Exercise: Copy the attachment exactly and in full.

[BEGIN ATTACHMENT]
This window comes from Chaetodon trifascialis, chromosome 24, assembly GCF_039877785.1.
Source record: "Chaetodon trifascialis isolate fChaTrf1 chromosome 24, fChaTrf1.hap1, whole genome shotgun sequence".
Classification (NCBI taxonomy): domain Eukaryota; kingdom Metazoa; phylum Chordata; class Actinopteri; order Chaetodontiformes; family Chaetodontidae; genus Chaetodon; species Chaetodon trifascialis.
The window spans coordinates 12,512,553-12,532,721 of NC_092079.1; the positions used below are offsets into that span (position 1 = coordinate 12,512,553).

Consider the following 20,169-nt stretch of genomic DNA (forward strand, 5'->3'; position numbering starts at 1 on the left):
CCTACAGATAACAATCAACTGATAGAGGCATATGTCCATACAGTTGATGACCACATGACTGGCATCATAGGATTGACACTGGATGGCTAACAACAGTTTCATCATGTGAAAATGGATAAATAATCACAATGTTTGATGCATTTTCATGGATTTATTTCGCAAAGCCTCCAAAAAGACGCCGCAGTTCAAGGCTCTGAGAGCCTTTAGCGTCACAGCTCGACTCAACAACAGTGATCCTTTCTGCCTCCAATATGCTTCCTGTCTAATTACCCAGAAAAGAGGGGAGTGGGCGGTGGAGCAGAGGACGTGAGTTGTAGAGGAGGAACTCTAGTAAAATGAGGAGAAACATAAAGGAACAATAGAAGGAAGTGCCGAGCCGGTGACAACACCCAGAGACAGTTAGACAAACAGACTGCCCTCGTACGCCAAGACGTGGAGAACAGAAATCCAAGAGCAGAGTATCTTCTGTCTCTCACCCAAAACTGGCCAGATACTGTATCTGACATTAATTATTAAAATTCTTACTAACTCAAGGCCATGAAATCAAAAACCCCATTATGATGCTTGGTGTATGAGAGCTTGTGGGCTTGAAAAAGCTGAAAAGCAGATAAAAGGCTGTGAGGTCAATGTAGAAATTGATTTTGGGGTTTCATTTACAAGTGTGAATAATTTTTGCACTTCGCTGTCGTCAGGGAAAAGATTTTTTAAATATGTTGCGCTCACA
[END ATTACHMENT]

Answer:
This window comes from Chaetodon trifascialis, chromosome 24, assembly GCF_039877785.1.
Source record: "Chaetodon trifascialis isolate fChaTrf1 chromosome 24, fChaTrf1.hap1, whole genome shotgun sequence".
Classification (NCBI taxonomy): domain Eukaryota; kingdom Metazoa; phylum Chordata; class Actinopteri; order Chaetodontiformes; family Chaetodontidae; genus Chaetodon; species Chaetodon trifascialis.
The window spans coordinates 12,512,553-12,532,721 of NC_092079.1; the positions used below are offsets into that span (position 1 = coordinate 12,512,553).

Consider the following 20,169-nt stretch of genomic DNA (forward strand, 5'->3'; position numbering starts at 1 on the left):
CCTACAGATAACAATCAACTGATAGAGGCATATGTCCATACAGTTGATGACCACATGACTGGCATCATAGGATTGACACTGGATGGCTAACAACAGTTTCATCATGTGAAAATGGATAAATAATCACAATGTTTGATGCATTTTCATGGATTTATTTCGCAAAGCCTCCAAAAAGACGCCGCAGTTCAAGGCTCTGAGAGCCTTTAGCGTCACAGCTCGACTCAACAACAGTGATCCTTTCTGCCTCCAATATGCTTCCTGTCTAATTACCCAGAAAAGAGGGGAGTGGGCGGTGGAGCAGAGGACGTGAGTTGTAGAGGAGGAACTCTAGTAAAATGAGGAGAAACATAAAGGAACAATAGAAGGAAGTGCCGAGCCGGTGACAACACCCAGAGACAGTTAGACAAACAGACTGCCCTCGTACGCCAAGACGTGGAGAACAGAAATCCAAGAGCAGAGTATCTTCTGTCTCTCACCCAAAACTGGCCAGATACTGTATCTGACATTAATTATTAAAATTCTTACTAACTCAAGGCCATGAAATCAAAAACCCCATTATGATGCTTGGTGTATGAGAGCTTGTGGGCTTGAAAAAGCTGAAAAGCAGATAAAAGGCTGTGAGGTCAATGTAGAAATTGATTTTGGGGTTTCATTTACAAGTGTGAATAATTTTTGCACTTCGCTGTCGTCAGGGAAAAGATTTTTTAAATATGTTGCGCTCACA